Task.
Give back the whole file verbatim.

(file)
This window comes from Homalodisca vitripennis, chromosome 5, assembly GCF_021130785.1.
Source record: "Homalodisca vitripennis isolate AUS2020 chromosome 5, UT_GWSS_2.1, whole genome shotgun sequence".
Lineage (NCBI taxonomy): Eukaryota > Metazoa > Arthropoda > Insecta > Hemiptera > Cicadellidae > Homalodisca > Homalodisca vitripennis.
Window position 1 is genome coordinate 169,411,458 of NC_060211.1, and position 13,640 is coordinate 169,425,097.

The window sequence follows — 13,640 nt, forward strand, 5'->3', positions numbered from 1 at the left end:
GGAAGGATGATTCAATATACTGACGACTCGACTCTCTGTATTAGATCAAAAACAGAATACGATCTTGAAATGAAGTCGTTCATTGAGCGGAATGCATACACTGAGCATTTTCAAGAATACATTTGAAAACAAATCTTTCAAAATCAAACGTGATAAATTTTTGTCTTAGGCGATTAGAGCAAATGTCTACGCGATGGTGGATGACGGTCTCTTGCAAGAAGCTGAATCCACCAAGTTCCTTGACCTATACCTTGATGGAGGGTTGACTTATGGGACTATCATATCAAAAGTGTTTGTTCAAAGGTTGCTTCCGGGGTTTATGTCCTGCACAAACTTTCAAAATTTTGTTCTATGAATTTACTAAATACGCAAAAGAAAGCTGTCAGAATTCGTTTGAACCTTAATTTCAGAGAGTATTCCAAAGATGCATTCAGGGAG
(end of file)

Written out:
This window comes from Homalodisca vitripennis, chromosome 5, assembly GCF_021130785.1.
Source record: "Homalodisca vitripennis isolate AUS2020 chromosome 5, UT_GWSS_2.1, whole genome shotgun sequence".
Lineage (NCBI taxonomy): Eukaryota > Metazoa > Arthropoda > Insecta > Hemiptera > Cicadellidae > Homalodisca > Homalodisca vitripennis.
Window position 1 is genome coordinate 169,411,458 of NC_060211.1, and position 13,640 is coordinate 169,425,097.

The window sequence follows — 13,640 nt, forward strand, 5'->3', positions numbered from 1 at the left end:
GGAAGGATGATTCAATATACTGACGACTCGACTCTCTGTATTAGATCAAAAACAGAATACGATCTTGAAATGAAGTCGTTCATTGAGCGGAATGCATACACTGAGCATTTTCAAGAATACATTTGAAAACAAATCTTTCAAAATCAAACGTGATAAATTTTTGTCTTAGGCGATTAGAGCAAATGTCTACGCGATGGTGGATGACGGTCTCTTGCAAGAAGCTGAATCCACCAAGTTCCTTGACCTATACCTTGATGGAGGGTTGACTTATGGGACTATCATATCAAAAGTGTTTGTTCAAAGGTTGCTTCCGGGGTTTATGTCCTGCACAAACTTTCAAAATTTTGTTCTATGAATTTACTAAATACGCAAAAGAAAGCTGTCAGAATTCGTTTGAACCTTAATTTCAGAGAGTATTCCAAAGATGCATTCAGGGAG